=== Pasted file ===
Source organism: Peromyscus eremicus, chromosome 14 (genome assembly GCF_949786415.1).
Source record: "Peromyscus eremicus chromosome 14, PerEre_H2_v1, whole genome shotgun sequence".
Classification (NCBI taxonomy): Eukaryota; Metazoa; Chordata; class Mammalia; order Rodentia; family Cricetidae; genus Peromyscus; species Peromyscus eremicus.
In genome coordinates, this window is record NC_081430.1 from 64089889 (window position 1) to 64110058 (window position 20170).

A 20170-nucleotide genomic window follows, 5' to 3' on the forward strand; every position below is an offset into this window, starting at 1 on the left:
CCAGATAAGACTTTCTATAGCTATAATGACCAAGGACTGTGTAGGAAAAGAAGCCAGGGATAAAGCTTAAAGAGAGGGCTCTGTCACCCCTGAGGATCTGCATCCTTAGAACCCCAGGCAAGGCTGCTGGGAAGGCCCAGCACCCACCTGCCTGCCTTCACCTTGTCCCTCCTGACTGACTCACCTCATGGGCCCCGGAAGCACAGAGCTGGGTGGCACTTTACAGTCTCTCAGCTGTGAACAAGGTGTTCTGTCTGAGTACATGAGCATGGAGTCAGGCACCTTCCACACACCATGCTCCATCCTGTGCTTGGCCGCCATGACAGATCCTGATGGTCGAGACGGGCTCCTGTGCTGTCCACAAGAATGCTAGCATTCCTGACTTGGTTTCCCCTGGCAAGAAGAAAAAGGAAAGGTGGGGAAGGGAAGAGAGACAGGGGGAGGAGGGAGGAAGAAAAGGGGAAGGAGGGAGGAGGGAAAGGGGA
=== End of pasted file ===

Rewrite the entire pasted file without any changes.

Source organism: Peromyscus eremicus, chromosome 14 (genome assembly GCF_949786415.1).
Source record: "Peromyscus eremicus chromosome 14, PerEre_H2_v1, whole genome shotgun sequence".
Classification (NCBI taxonomy): Eukaryota; Metazoa; Chordata; class Mammalia; order Rodentia; family Cricetidae; genus Peromyscus; species Peromyscus eremicus.
In genome coordinates, this window is record NC_081430.1 from 64089889 (window position 1) to 64110058 (window position 20170).

A 20170-nucleotide genomic window follows, 5' to 3' on the forward strand; every position below is an offset into this window, starting at 1 on the left:
CCAGATAAGACTTTCTATAGCTATAATGACCAAGGACTGTGTAGGAAAAGAAGCCAGGGATAAAGCTTAAAGAGAGGGCTCTGTCACCCCTGAGGATCTGCATCCTTAGAACCCCAGGCAAGGCTGCTGGGAAGGCCCAGCACCCACCTGCCTGCCTTCACCTTGTCCCTCCTGACTGACTCACCTCATGGGCCCCGGAAGCACAGAGCTGGGTGGCACTTTACAGTCTCTCAGCTGTGAACAAGGTGTTCTGTCTGAGTACATGAGCATGGAGTCAGGCACCTTCCACACACCATGCTCCATCCTGTGCTTGGCCGCCATGACAGATCCTGATGGTCGAGACGGGCTCCTGTGCTGTCCACAAGAATGCTAGCATTCCTGACTTGGTTTCCCCTGGCAAGAAGAAAAAGGAAAGGTGGGGAAGGGAAGAGAGACAGGGGGAGGAGGGAGGAAGAAAAGGGGAAGGAGGGAGGAGGGAAAGGGGA